Why are you running for City Council, what do you bring to the table that your opponents do not?
What I bring to the table is not everybody’s cup of Tea, it’s usually a bottle of wine the makes gathering around the table feel special. I’m running because Tigard is finally ready and excited about a guy like me that can actually be so many things to so many people in our community.
- As a versatile political moderate, people who engage with me soften their hardened opinions. Without changing how you feel about an issue, we can figure out how to achieve what you’re wanting through respectful time together and more moderate conversation.
- As a community steward and military veteran, I believe in a fully funded police force, trained well to use progressive trauma-informed engagement skills. My most important award received during my service was for field diplomacy among adversaries.
- As a successful community organizer, I know how to best partner with and promote our nonprofit organizations, to reduce the demand on tax-payer programs and celebrate our local champions through collaborative governance.
- As a father, I’m passionate about Tigard becoming even more livable, crime-free and inviting for people of all backgrounds. Fatherhood has empowered me to reach out and get to know my neighbors. With our teenagers patrolling on bicycles and new babies on the way, our vision and hope is that our children will choose to become the local artists, business owners and leaders who raise their families here too.
What is the #1 problem facing Tigard and what do you propose we do about it?
Tigard doesn’t need to be fixed, but it does need representation of our young families who are asking for greater livability and a new sense of community identity. We can do better than we have at shaping the reputation and character that comes to mind when people talk about Tigard. I have no personal agenda or one specific problem I’m trying to solve. I’m available to hear what’s important to you, to identify patterns in the feedback I’m receiving and to keep that top of mind when carrying out our community business. To encourage public involvement, we can do more to activate stewardship from all 14 of our unique Tigard neighborhoods.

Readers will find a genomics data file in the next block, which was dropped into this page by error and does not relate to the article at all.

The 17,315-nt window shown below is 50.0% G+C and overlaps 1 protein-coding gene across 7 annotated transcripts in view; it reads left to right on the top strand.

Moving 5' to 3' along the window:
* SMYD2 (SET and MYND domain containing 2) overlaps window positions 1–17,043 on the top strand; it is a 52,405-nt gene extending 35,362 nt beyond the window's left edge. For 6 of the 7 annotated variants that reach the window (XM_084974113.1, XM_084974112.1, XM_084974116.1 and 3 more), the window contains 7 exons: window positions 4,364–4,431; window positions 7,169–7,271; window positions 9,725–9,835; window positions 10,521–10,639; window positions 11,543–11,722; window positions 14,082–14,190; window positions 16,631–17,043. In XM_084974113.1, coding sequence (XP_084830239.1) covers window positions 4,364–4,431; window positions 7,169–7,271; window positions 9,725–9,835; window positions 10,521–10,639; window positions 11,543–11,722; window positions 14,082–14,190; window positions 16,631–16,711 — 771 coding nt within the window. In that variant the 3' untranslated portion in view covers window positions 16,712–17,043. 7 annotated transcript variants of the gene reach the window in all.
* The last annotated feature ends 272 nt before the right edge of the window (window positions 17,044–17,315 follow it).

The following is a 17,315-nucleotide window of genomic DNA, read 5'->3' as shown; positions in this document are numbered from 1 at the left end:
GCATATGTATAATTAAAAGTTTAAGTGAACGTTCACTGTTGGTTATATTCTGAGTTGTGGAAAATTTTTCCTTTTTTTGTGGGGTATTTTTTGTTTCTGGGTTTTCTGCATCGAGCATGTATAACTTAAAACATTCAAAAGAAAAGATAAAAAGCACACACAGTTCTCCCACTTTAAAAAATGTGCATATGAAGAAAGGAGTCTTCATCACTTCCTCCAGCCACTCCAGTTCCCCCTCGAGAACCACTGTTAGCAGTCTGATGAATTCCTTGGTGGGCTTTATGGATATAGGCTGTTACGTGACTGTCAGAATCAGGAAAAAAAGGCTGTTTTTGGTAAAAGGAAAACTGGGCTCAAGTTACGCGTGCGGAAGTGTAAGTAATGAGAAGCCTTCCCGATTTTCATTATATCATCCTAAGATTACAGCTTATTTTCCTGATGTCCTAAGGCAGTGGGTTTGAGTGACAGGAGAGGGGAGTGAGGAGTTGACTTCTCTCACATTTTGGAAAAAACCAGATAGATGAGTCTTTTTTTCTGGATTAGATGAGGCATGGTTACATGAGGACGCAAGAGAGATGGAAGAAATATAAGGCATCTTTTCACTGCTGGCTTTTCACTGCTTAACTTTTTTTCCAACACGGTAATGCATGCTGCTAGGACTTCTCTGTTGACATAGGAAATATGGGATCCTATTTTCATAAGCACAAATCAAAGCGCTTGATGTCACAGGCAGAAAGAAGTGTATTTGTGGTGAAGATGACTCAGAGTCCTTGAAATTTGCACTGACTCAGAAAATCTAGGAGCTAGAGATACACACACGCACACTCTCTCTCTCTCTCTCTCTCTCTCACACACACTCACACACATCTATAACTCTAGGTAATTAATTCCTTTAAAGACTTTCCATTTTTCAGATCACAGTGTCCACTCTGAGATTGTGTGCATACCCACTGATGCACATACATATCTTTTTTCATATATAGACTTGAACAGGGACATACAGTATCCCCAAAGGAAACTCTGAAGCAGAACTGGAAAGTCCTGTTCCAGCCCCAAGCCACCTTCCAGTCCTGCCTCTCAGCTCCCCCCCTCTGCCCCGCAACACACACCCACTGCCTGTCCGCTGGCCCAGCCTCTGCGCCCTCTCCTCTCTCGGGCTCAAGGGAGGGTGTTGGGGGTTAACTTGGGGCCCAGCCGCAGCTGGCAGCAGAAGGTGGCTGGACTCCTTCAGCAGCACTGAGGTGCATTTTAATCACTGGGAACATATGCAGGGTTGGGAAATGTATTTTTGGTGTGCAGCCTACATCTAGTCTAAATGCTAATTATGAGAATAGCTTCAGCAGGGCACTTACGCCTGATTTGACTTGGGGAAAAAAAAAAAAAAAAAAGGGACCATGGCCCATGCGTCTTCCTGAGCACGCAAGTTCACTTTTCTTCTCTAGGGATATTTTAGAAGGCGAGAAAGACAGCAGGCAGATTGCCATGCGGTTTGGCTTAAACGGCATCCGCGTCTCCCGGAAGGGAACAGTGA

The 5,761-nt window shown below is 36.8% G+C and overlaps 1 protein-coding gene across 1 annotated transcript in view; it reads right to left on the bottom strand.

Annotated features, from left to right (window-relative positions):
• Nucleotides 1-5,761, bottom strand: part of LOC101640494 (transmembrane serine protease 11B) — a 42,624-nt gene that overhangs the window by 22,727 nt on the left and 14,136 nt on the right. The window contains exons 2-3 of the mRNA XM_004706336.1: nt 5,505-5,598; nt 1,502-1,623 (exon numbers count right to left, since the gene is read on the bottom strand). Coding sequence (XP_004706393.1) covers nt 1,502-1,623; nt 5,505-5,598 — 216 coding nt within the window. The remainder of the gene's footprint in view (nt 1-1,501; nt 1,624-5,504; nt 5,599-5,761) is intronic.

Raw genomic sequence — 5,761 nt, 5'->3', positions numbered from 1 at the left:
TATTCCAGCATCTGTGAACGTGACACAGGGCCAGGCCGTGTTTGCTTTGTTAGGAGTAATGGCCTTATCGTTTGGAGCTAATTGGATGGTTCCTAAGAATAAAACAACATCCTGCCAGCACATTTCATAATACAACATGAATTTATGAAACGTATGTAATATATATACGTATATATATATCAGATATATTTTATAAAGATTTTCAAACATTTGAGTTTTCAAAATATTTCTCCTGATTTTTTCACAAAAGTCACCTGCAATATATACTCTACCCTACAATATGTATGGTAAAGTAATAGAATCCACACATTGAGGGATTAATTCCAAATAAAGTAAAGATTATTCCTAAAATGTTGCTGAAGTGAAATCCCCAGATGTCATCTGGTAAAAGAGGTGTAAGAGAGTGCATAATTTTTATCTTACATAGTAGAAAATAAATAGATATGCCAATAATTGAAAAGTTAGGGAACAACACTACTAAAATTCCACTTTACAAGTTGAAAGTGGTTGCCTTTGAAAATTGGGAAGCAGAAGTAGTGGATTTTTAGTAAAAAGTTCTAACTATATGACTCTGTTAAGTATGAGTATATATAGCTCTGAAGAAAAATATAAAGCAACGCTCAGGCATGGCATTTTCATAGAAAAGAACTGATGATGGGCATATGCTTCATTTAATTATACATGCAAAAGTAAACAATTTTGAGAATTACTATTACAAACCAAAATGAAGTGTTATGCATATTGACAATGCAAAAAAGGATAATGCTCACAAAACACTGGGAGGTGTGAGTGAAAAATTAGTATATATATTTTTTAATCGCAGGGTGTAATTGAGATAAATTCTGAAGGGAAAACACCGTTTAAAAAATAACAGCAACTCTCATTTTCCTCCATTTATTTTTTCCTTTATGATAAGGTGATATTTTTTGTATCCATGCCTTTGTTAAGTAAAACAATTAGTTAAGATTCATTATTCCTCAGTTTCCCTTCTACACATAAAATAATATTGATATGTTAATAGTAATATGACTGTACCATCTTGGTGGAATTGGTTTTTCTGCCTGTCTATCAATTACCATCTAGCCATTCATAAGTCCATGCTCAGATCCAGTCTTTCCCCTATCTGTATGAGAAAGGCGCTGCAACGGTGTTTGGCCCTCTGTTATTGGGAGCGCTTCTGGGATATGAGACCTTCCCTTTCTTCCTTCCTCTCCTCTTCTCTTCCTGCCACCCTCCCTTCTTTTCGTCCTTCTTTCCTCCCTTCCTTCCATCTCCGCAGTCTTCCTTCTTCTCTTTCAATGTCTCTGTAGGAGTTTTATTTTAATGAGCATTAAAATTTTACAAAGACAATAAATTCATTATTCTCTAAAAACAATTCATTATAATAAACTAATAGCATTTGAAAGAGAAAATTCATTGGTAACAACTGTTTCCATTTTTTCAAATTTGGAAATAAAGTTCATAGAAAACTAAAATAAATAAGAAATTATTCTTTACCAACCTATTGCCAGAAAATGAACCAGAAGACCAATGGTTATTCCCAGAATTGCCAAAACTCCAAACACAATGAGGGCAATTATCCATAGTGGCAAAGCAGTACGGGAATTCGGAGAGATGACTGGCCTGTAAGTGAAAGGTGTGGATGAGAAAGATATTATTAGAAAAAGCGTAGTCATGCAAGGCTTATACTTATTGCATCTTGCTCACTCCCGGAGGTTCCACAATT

Maybe you knew already that we have 14 individual neighborhoods. But, have also asked yourself, where does Portland end and Tigard begin? Community identity is knowing without signs that you’ve left one area and have arrived somewhere else. As a student of regional community planning, I’m excited for further discussions about our new MAX line and the economic importance of the Tigard Triangle. Knowing that some folks aren’t sure yet about what the new MAX line will mean for them, I see the Tigard Triangle as an opportunity to remodel our community identity and consider a version of Portland’s Pearl District that works best for us – spaces and places that indicate, you’ve arrived!
Ethan E. Erickson for Tigard City Council
EEE for TCC. A New Community Identity.